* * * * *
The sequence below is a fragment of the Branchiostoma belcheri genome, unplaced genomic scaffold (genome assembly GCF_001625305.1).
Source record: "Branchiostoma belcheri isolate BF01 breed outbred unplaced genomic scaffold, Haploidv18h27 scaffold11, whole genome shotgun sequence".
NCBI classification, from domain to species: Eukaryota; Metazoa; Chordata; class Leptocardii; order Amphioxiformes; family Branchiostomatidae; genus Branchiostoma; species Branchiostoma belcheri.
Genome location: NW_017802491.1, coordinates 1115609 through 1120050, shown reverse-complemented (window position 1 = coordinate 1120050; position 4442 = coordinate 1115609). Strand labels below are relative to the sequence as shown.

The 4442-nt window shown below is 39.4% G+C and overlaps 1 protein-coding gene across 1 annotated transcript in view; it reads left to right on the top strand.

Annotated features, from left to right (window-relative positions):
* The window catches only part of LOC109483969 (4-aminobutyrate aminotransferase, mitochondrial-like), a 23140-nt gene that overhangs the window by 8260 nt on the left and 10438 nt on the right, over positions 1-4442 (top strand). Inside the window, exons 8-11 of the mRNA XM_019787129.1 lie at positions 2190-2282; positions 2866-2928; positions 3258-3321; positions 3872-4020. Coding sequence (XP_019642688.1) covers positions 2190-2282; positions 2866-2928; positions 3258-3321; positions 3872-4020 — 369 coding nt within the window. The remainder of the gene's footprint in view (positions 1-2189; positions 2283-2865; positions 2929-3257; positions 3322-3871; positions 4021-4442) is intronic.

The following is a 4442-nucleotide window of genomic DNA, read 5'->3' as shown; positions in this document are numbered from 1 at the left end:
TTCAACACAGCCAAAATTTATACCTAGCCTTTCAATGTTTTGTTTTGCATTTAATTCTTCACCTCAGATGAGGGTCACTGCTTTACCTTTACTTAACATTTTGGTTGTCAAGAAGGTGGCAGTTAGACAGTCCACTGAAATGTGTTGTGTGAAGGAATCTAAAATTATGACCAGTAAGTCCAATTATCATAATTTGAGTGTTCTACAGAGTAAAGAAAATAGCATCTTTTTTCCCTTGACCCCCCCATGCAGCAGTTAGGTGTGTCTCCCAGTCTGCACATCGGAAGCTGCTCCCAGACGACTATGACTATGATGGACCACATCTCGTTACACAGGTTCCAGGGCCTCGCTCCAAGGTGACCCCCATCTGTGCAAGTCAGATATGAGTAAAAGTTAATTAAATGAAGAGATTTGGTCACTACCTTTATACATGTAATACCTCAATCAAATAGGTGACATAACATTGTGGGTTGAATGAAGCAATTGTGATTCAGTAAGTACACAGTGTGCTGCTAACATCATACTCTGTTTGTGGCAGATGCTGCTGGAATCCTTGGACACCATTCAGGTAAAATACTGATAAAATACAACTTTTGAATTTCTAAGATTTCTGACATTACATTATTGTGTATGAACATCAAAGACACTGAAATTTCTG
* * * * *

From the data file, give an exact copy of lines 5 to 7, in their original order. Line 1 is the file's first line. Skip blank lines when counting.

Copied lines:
The 4442-nt window shown below is 39.4% G+C and overlaps 1 protein-coding gene across 1 annotated transcript in view; it reads left to right on the top strand.

Annotated features, from left to right (window-relative positions):
* The window catches only part of LOC109483969 (4-aminobutyrate aminotransferase, mitochondrial-like), a 23140-nt gene that overhangs the window by 8260 nt on the left and 10438 nt on the right, over positions 1-4442 (top strand). Inside the window, exons 8-11 of the mRNA XM_019787129.1 lie at positions 2190-2282; positions 2866-2928; positions 3258-3321; positions 3872-4020. Coding sequence (XP_019642688.1) covers positions 2190-2282; positions 2866-2928; positions 3258-3321; positions 3872-4020 — 369 coding nt within the window. The remainder of the gene's footprint in view (positions 1-2189; positions 2283-2865; positions 2929-3257; positions 3322-3871; positions 4021-4442) is intronic.